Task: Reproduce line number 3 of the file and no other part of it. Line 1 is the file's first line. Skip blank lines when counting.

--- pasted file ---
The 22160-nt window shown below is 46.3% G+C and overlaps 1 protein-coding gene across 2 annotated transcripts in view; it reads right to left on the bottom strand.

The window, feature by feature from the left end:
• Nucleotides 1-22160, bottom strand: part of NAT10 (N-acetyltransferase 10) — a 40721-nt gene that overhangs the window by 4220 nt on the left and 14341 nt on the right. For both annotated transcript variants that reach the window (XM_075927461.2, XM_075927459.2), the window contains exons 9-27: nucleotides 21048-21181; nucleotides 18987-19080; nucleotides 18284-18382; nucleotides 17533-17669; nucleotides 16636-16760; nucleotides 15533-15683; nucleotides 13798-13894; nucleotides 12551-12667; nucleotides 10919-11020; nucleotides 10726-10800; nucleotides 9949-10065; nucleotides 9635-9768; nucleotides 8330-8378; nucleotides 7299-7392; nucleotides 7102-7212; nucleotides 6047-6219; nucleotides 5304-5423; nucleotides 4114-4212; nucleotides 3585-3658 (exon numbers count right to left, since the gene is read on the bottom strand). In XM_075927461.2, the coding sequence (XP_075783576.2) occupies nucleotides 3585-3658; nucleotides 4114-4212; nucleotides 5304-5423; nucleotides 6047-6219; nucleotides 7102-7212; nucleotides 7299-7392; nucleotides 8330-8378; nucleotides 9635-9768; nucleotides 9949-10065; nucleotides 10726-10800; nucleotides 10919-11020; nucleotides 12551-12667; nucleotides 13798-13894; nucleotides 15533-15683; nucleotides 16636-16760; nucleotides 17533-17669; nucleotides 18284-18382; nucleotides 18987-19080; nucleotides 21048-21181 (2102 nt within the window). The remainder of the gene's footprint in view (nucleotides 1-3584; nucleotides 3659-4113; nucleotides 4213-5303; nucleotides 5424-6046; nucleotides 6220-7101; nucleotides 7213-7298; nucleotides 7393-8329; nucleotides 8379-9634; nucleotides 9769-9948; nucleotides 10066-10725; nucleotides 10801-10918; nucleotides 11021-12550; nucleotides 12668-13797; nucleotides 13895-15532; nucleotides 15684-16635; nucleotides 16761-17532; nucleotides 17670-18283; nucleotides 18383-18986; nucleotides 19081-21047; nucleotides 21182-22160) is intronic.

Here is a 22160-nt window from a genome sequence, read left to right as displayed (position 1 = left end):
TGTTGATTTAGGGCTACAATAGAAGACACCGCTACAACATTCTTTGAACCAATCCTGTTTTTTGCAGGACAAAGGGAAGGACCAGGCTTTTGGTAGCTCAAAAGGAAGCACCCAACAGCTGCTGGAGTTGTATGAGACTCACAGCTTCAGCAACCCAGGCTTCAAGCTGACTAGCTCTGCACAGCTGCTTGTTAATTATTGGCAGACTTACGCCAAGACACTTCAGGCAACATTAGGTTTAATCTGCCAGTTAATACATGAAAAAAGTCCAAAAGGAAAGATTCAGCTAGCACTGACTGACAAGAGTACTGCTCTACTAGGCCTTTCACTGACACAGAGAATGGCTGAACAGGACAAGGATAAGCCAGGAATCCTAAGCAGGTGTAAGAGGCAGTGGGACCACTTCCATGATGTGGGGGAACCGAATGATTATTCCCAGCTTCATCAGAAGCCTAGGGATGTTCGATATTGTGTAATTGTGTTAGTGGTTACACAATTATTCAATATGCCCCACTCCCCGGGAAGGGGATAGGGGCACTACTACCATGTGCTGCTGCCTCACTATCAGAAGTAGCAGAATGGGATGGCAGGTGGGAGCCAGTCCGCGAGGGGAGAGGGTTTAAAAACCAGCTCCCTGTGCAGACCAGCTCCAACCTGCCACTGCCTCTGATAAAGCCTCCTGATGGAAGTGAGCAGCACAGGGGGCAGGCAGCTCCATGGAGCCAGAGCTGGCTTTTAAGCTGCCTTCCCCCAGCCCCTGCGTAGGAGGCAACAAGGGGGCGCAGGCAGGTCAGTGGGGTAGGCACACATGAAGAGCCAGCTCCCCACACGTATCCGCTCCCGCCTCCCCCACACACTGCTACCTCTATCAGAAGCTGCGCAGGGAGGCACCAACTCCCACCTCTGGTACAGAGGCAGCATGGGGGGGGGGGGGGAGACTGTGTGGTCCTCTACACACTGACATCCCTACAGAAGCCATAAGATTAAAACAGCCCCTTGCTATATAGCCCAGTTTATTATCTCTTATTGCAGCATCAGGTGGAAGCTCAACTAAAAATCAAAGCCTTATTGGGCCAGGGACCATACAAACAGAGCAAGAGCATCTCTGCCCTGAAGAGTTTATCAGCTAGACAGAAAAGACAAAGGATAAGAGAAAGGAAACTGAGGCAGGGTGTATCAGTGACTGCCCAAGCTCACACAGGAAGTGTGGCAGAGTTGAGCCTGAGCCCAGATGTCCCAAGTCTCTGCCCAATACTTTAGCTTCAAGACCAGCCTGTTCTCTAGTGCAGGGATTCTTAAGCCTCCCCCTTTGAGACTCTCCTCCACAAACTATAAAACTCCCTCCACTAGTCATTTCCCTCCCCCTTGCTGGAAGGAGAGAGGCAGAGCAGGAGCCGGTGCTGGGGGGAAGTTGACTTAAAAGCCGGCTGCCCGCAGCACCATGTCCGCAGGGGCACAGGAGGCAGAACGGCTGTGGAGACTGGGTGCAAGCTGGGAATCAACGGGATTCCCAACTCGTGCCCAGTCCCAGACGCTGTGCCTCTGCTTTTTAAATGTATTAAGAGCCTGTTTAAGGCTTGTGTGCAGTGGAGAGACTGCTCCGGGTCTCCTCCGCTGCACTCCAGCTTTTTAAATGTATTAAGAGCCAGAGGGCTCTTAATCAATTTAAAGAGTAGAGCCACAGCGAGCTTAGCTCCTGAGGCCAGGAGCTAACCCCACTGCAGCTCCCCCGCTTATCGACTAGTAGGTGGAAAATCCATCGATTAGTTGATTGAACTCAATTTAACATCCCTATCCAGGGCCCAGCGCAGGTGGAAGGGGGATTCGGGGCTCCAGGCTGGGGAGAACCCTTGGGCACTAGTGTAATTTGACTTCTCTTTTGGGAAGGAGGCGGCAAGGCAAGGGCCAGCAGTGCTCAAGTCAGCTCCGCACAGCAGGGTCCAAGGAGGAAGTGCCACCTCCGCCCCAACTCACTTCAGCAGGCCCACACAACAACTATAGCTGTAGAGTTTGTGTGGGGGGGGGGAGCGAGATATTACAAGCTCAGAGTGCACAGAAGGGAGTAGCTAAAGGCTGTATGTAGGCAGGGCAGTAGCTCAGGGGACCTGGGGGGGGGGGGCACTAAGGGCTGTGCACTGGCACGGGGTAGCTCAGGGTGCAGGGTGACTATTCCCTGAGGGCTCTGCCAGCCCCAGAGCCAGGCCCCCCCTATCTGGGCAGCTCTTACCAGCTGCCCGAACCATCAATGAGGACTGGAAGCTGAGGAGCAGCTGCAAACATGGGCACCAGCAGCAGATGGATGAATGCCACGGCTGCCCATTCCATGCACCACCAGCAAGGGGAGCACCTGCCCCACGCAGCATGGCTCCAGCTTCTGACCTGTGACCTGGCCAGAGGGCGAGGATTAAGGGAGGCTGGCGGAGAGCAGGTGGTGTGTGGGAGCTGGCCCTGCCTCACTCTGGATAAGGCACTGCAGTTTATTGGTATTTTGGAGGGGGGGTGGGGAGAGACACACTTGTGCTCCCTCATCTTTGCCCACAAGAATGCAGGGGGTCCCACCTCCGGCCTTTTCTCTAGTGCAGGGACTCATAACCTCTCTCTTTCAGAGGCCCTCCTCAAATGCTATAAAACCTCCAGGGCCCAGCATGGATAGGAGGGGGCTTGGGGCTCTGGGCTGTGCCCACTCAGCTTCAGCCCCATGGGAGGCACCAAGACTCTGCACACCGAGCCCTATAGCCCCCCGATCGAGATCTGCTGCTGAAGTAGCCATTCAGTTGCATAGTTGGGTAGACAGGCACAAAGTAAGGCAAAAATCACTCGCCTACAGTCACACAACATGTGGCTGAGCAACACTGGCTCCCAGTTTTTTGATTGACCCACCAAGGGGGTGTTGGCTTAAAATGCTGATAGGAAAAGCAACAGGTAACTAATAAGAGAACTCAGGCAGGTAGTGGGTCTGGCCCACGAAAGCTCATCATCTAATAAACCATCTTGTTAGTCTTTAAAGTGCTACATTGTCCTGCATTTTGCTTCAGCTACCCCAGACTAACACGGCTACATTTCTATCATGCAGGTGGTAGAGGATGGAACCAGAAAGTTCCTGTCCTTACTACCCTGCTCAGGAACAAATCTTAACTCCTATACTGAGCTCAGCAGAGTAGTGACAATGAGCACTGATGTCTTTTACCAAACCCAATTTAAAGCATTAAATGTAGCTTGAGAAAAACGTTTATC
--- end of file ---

• Nucleotides 1-22160, bottom strand: part of NAT10 (N-acetyltransferase 10) — a 40721-nt gene that overhangs the window by 4220 nt on the left and 14341 nt on the right. For both annotated transcript variants that reach the window (XM_075927461.2, XM_075927459.2), the window contains exons 9-27: nucleotides 21048-21181; nucleotides 18987-19080; nucleotides 18284-18382; nucleotides 17533-17669; nucleotides 16636-16760; nucleotides 15533-15683; nucleotides 13798-13894; nucleotides 12551-12667; nucleotides 10919-11020; nucleotides 10726-10800; nucleotides 9949-10065; nucleotides 9635-9768; nucleotides 8330-8378; nucleotides 7299-7392; nucleotides 7102-7212; nucleotides 6047-6219; nucleotides 5304-5423; nucleotides 4114-4212; nucleotides 3585-3658 (exon numbers count right to left, since the gene is read on the bottom strand). In XM_075927461.2, the coding sequence (XP_075783576.2) occupies nucleotides 3585-3658; nucleotides 4114-4212; nucleotides 5304-5423; nucleotides 6047-6219; nucleotides 7102-7212; nucleotides 7299-7392; nucleotides 8330-8378; nucleotides 9635-9768; nucleotides 9949-10065; nucleotides 10726-10800; nucleotides 10919-11020; nucleotides 12551-12667; nucleotides 13798-13894; nucleotides 15533-15683; nucleotides 16636-16760; nucleotides 17533-17669; nucleotides 18284-18382; nucleotides 18987-19080; nucleotides 21048-21181 (2102 nt within the window). The remainder of the gene's footprint in view (nucleotides 1-3584; nucleotides 3659-4113; nucleotides 4213-5303; nucleotides 5424-6046; nucleotides 6220-7101; nucleotides 7213-7298; nucleotides 7393-8329; nucleotides 8379-9634; nucleotides 9769-9948; nucleotides 10066-10725; nucleotides 10801-10918; nucleotides 11021-12550; nucleotides 12668-13797; nucleotides 13895-15532; nucleotides 15684-16635; nucleotides 16761-17532; nucleotides 17670-18283; nucleotides 18383-18986; nucleotides 19081-21047; nucleotides 21182-22160) is intronic.